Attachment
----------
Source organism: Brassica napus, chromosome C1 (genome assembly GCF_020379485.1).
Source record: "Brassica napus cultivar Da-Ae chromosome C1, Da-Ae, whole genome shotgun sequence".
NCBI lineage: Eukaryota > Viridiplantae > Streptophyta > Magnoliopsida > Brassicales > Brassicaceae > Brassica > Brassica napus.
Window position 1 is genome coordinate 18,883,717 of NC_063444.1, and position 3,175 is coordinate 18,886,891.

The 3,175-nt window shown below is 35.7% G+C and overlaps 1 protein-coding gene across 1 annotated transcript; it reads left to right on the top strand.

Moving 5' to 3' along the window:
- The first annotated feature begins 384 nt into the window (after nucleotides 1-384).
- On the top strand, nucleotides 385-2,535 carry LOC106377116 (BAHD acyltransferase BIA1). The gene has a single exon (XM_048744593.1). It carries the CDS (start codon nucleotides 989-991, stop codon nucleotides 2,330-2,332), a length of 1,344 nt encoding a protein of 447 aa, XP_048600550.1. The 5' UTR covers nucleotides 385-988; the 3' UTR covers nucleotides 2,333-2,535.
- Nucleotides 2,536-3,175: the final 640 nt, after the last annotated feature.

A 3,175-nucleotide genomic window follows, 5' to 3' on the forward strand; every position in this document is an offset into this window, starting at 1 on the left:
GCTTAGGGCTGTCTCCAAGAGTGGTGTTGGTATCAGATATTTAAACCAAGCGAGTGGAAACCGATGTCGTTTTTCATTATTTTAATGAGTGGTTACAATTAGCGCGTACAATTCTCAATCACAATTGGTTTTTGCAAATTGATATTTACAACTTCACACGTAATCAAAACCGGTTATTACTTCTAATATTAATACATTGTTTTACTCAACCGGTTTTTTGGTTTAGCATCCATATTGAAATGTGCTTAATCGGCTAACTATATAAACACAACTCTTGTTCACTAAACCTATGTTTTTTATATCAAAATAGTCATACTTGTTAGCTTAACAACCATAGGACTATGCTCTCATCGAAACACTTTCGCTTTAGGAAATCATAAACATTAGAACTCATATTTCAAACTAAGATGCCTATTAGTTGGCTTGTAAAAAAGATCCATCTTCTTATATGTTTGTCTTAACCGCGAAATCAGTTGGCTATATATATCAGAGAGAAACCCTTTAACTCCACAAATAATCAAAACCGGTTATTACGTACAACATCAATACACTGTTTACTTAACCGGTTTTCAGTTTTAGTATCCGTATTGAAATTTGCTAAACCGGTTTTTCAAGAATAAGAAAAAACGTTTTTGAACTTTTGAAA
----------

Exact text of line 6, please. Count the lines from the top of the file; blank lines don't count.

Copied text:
Moving 5' to 3' along the window: